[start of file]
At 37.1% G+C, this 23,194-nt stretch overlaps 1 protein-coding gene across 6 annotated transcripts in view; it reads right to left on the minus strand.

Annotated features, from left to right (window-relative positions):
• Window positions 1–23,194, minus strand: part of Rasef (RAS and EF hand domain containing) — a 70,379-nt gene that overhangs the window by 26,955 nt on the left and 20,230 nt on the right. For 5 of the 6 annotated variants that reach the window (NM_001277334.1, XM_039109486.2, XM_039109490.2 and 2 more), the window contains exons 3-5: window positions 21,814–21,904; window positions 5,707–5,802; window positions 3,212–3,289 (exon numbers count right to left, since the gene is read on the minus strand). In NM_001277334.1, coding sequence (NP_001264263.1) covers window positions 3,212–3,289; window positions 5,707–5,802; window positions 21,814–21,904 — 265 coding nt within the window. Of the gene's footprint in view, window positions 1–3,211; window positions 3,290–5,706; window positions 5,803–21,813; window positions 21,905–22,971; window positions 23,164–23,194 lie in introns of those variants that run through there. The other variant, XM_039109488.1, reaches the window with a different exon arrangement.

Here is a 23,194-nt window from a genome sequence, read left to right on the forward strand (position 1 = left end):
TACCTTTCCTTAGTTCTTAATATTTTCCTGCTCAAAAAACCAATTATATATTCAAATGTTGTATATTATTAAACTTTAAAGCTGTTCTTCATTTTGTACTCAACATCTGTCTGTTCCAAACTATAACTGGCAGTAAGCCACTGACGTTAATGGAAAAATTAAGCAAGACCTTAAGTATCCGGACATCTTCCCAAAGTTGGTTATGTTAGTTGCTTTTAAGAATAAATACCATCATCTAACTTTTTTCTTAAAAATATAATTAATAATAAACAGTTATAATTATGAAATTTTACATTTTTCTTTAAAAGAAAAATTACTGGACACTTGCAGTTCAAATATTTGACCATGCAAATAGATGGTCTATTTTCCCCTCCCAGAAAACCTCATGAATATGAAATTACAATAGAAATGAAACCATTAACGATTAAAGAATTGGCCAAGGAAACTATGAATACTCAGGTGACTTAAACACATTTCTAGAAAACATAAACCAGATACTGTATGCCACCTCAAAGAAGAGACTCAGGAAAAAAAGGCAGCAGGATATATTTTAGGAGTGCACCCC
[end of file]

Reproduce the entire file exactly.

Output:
At 37.1% G+C, this 23,194-nt stretch overlaps 1 protein-coding gene across 6 annotated transcripts in view; it reads right to left on the minus strand.

Annotated features, from left to right (window-relative positions):
• Window positions 1–23,194, minus strand: part of Rasef (RAS and EF hand domain containing) — a 70,379-nt gene that overhangs the window by 26,955 nt on the left and 20,230 nt on the right. For 5 of the 6 annotated variants that reach the window (NM_001277334.1, XM_039109486.2, XM_039109490.2 and 2 more), the window contains exons 3-5: window positions 21,814–21,904; window positions 5,707–5,802; window positions 3,212–3,289 (exon numbers count right to left, since the gene is read on the minus strand). In NM_001277334.1, coding sequence (NP_001264263.1) covers window positions 3,212–3,289; window positions 5,707–5,802; window positions 21,814–21,904 — 265 coding nt within the window. Of the gene's footprint in view, window positions 1–3,211; window positions 3,290–5,706; window positions 5,803–21,813; window positions 21,905–22,971; window positions 23,164–23,194 lie in introns of those variants that run through there. The other variant, XM_039109488.1, reaches the window with a different exon arrangement.

Here is a 23,194-nt window from a genome sequence, read left to right on the forward strand (position 1 = left end):
TACCTTTCCTTAGTTCTTAATATTTTCCTGCTCAAAAAACCAATTATATATTCAAATGTTGTATATTATTAAACTTTAAAGCTGTTCTTCATTTTGTACTCAACATCTGTCTGTTCCAAACTATAACTGGCAGTAAGCCACTGACGTTAATGGAAAAATTAAGCAAGACCTTAAGTATCCGGACATCTTCCCAAAGTTGGTTATGTTAGTTGCTTTTAAGAATAAATACCATCATCTAACTTTTTTCTTAAAAATATAATTAATAATAAACAGTTATAATTATGAAATTTTACATTTTTCTTTAAAAGAAAAATTACTGGACACTTGCAGTTCAAATATTTGACCATGCAAATAGATGGTCTATTTTCCCCTCCCAGAAAACCTCATGAATATGAAATTACAATAGAAATGAAACCATTAACGATTAAAGAATTGGCCAAGGAAACTATGAATACTCAGGTGACTTAAACACATTTCTAGAAAACATAAACCAGATACTGTATGCCACCTCAAAGAAGAGACTCAGGAAAAAAAGGCAGCAGGATATATTTTAGGAGTGCACCCC